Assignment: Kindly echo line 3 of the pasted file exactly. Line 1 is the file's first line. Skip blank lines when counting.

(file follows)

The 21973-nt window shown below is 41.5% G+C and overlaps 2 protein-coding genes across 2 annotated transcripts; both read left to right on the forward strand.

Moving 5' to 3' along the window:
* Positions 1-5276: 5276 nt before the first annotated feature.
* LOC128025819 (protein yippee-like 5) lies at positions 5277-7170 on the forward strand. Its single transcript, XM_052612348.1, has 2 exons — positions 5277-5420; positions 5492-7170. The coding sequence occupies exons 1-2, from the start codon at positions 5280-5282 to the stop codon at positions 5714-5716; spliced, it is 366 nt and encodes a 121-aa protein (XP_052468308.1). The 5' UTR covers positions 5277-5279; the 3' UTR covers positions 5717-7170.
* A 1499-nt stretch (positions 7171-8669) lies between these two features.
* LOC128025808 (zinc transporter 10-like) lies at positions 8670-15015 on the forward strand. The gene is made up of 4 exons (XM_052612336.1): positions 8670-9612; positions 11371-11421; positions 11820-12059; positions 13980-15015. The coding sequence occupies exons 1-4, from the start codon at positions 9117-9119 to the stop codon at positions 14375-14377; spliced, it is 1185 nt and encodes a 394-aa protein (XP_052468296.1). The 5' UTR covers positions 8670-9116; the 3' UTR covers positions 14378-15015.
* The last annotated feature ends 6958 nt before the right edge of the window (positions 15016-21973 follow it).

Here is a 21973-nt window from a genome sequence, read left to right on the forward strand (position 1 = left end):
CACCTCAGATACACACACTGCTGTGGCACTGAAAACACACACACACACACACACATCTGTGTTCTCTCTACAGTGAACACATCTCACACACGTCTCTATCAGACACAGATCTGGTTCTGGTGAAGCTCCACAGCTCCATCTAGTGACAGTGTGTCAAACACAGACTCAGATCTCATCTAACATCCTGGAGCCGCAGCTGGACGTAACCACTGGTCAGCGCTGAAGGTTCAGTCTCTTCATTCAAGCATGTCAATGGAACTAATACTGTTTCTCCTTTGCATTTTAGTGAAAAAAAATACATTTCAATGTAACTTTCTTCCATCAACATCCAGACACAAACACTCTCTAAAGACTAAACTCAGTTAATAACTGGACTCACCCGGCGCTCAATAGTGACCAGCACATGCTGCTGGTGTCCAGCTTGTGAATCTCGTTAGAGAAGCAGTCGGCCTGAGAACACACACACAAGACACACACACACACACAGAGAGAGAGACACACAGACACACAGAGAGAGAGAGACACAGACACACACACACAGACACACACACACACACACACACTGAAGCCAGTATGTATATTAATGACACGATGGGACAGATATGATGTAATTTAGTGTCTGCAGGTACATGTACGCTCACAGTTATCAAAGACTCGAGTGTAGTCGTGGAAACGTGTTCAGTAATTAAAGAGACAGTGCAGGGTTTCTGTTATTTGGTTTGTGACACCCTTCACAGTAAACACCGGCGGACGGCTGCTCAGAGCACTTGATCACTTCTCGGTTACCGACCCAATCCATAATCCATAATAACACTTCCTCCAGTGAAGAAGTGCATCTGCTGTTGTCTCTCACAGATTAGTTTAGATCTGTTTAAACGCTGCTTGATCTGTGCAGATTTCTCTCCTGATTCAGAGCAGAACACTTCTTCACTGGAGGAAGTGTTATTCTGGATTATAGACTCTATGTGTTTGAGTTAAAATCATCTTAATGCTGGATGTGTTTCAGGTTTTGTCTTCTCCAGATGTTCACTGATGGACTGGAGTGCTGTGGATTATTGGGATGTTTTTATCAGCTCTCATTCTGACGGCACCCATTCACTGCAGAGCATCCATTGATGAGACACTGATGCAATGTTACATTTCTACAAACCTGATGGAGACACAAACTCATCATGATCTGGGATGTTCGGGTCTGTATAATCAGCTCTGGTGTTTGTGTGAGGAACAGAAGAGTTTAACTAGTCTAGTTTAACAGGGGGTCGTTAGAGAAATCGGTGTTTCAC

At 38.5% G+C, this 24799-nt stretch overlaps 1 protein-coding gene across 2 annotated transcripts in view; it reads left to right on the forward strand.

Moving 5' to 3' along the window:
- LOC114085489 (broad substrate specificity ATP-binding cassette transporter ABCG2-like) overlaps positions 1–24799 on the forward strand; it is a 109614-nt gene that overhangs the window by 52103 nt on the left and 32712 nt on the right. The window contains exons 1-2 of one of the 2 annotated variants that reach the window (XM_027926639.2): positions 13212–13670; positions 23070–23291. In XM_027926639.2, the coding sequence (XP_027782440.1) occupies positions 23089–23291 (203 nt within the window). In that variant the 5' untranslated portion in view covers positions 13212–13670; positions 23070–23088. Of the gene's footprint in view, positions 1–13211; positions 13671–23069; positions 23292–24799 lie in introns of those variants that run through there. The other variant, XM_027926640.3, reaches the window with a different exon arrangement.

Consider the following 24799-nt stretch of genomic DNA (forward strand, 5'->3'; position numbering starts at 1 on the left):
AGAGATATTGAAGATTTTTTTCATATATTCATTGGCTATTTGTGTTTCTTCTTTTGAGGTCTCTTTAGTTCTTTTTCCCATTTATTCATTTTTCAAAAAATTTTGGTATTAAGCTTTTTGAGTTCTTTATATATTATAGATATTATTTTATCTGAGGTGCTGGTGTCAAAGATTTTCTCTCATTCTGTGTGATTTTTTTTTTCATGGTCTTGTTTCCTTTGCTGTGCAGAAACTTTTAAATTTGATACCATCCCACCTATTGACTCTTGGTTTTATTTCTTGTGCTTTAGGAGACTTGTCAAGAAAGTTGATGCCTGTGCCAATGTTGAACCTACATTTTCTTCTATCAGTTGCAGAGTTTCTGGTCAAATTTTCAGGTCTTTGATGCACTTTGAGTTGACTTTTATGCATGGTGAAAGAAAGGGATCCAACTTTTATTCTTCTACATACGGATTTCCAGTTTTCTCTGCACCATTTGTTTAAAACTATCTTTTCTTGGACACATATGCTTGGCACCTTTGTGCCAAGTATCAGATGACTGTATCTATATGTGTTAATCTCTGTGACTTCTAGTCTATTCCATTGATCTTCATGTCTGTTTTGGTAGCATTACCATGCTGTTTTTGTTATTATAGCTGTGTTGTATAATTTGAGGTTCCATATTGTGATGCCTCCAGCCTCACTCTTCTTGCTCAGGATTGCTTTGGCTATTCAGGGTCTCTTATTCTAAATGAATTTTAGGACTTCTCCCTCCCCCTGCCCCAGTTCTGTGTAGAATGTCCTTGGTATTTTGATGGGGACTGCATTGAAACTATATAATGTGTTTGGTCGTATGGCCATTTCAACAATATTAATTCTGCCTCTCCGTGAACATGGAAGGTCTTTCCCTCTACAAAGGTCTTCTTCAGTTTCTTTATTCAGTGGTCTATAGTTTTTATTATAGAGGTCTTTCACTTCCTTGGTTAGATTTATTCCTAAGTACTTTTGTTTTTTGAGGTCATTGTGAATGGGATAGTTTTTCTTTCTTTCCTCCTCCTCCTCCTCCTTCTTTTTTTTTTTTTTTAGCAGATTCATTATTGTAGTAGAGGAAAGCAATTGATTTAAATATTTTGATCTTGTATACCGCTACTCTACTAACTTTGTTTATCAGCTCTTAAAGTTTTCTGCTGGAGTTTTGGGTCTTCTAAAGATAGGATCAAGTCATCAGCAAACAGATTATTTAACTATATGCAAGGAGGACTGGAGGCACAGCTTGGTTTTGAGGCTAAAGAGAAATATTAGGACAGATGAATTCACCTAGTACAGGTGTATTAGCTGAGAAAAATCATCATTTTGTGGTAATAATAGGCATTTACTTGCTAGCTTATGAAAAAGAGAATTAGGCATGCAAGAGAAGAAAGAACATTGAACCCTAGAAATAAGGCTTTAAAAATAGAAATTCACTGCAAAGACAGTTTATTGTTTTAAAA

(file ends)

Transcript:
* Positions 1-5276: 5276 nt before the first annotated feature.